It is not singing!

Despite the fact that singing is an important part of various Islamic ceremonies, some Muslims feel it is impolite to refer to the singing as being, in fact, singing. This is equally true when it comes to the recitation of the holy Qur'an. However, if you have ever heard the Qur'an recited, there is a good chance you heard it sung, and probably very beautifully. In Arabic, the person singing is referred to as a reader. I mean no disrespect to Muslims when I use the word sing or singer, it is just my focus is on the musical aspect of the recitation and the English words chanter, reciter, or even reader feel odd when a single person is singing. In Arabic, the recitation of the Qur'an is referred to as tajweed. I believe a fair translation is, "beautifying the text."

How it is sung

After Mohammed transcribed the message of the angel Gabriel, producing the Qur'an, he also explained rules for how it should be read aloud. These rules have been passed down orally. In addition to the rules Mohammed prescribed, there are also diacritics that exist within the Arabic language itself which influence how the Qur'an might be sung. The rules govern pronunciation, when to pause, intonation and which consonants are blended together. There are not, however, anything resembling notes or a specified meter within the Qur'an.

The singing of the Qur'an is a blend of the restrictions listed above and the Arabs' secular music. One of the hallmarks of this music is the maqam, sometimes referred to as the maqam phenomenon. The closest analogue to Western music would be musical improvisation. But where Western music generally improvises melodic lines within fixed meters, Arabian improvisation is based on tonal centers that are run through serially and explored with brief melodic passages. A fixed meter does not govern these passages. The simplest way to think of it, for me anyway, is like individual parts a fugue that are played through changing keys and meters. The important part to remember is the improvisation, the tonal centers, and that when a passage of the Qur'an is sung, it is based on secular maqams.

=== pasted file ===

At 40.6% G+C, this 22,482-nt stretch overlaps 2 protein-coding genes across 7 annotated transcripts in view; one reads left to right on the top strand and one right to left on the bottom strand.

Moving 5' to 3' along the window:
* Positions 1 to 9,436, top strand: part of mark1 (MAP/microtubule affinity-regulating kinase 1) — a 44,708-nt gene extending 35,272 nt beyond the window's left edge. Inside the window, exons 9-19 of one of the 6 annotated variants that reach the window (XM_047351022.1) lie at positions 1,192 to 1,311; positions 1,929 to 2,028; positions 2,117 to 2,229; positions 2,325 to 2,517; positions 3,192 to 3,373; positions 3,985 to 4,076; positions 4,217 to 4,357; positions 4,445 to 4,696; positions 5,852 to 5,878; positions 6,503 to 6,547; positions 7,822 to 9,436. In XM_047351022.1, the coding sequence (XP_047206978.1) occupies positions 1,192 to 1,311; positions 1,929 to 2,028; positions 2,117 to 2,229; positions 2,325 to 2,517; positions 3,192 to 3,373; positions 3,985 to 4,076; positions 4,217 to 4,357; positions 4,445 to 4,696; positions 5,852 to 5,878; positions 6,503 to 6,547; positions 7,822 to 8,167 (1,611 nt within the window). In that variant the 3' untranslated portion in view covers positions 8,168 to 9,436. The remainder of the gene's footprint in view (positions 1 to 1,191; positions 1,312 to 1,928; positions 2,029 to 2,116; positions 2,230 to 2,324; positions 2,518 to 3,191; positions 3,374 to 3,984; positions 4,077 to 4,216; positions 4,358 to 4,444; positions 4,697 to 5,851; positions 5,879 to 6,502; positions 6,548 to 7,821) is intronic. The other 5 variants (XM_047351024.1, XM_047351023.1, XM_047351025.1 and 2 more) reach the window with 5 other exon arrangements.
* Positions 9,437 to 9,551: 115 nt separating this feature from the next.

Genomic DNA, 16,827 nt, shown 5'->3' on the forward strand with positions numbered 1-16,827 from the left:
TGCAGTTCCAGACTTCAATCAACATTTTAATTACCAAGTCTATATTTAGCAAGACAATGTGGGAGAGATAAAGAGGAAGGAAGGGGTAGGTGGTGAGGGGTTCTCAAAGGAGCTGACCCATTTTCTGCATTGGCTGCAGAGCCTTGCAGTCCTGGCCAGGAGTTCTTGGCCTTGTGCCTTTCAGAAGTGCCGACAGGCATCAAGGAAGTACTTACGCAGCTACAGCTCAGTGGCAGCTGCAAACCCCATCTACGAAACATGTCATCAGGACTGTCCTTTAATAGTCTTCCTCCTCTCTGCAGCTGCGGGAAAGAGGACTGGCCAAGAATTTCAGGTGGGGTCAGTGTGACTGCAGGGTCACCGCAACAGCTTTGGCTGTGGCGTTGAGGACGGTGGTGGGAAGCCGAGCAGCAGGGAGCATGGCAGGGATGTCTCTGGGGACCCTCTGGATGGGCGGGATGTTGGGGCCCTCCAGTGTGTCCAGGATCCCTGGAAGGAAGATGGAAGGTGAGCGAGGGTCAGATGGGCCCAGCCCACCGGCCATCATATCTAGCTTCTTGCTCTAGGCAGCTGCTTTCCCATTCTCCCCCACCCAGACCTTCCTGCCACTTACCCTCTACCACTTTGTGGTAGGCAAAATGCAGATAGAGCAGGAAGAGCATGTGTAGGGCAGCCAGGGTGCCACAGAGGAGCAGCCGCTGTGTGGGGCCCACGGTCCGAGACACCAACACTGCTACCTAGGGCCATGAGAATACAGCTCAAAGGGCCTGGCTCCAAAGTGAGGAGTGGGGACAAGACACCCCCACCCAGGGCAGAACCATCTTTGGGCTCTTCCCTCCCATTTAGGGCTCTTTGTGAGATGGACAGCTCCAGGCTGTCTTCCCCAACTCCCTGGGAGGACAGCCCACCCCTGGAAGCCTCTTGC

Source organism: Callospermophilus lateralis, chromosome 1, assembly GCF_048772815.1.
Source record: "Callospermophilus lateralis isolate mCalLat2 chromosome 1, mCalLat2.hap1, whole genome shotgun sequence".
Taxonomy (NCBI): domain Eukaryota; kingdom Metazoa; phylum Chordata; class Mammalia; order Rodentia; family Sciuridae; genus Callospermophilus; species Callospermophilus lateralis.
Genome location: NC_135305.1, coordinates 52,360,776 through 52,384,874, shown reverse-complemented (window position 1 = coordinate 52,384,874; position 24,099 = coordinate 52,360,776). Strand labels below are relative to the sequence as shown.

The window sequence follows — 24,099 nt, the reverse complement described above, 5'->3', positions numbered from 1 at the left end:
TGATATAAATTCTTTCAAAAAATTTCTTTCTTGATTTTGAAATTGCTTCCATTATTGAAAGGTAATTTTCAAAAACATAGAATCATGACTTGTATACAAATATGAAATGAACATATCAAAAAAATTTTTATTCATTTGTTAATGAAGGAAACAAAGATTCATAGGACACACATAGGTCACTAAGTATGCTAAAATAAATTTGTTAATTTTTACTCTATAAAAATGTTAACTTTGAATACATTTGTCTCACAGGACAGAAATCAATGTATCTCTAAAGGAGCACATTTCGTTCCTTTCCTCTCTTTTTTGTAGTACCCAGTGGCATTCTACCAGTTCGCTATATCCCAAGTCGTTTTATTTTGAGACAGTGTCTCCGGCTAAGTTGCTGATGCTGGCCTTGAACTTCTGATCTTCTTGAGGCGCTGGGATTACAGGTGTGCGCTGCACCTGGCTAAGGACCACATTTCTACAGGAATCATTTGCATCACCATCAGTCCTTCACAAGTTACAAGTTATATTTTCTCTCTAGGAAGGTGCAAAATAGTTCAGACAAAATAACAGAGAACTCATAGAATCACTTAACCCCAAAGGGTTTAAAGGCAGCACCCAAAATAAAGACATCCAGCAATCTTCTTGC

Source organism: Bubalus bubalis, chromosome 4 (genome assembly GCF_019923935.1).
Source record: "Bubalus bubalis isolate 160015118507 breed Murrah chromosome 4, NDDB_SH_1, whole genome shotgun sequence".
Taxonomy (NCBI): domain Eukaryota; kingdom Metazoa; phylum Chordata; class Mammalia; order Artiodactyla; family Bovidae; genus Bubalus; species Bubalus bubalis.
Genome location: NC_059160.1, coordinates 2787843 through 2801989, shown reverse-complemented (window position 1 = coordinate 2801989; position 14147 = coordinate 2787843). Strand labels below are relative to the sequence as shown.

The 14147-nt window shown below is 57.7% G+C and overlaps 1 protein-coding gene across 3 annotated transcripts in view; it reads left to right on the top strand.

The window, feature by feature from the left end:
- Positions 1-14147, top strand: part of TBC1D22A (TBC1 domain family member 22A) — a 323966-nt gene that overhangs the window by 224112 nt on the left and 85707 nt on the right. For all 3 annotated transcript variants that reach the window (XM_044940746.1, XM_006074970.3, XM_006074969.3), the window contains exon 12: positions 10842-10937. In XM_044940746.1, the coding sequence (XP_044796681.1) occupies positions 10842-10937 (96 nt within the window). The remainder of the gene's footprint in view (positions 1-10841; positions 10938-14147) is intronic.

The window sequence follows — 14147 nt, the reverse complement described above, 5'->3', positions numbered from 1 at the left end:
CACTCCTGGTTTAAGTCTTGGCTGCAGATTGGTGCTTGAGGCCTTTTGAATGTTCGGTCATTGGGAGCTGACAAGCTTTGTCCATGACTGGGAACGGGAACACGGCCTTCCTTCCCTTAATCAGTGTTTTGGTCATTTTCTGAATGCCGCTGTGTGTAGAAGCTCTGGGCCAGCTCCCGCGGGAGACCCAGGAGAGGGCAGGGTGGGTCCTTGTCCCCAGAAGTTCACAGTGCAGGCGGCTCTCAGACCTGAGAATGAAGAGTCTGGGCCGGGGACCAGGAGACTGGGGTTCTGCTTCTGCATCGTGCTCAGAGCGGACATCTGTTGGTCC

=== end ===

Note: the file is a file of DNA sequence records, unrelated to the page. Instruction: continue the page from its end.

The same passage of the Qur'an can be sung differently according to the maqam used and the preferences of the singer. However, precise pronunciation and coherent syntactic presentation always take precedence over any sort of artistic expression. The singer is always cognizant that they are reciting the words of Allah and must both beautify them to the best of their ability and remain completely humble. That is not to say a good singer will not use certain artistic techniques to increase the power of a recitation. Indeed, with the aim being to fill the hearts of listeners with the beauty and the message of Allah, the building of tension through gradually increasing the speed or by ending on a sustained high note are all a part of the recitation. Crying during a recitation is not unheard of. I am not religious and do not understand Arabic, but I often find myself deeply moved and close to tears when listening to certain recitations.

Other than the linguistic restrictions on singing passages of the Qur'an, it is also different from Arabian music in that it is always sung individually and it is never accompanied by any instrumentation.

Why you should care?

Myself, I view the singing of the Qur'an as the most beautiful Middle Eastern music there is. It is rare to come across music that contains so much skill, passion, expressiveness and beauty. Many Westerners have some sort of psychic block when it comes to Islam, and religion in general for that matter, but any music lover who takes the time to explore the singing of the Qur'an will surely find something monumentally, if not divinely, beautiful.


A long recitation. I would avoid the video and just listen.
A recitation from a contest. This one has nice subtitles if you are curious about the words. It also shows you the pauses between parts.

Sources: My primary source was The Music of the Arabs by Habib Hassan Touma.

These websites also came in handy…

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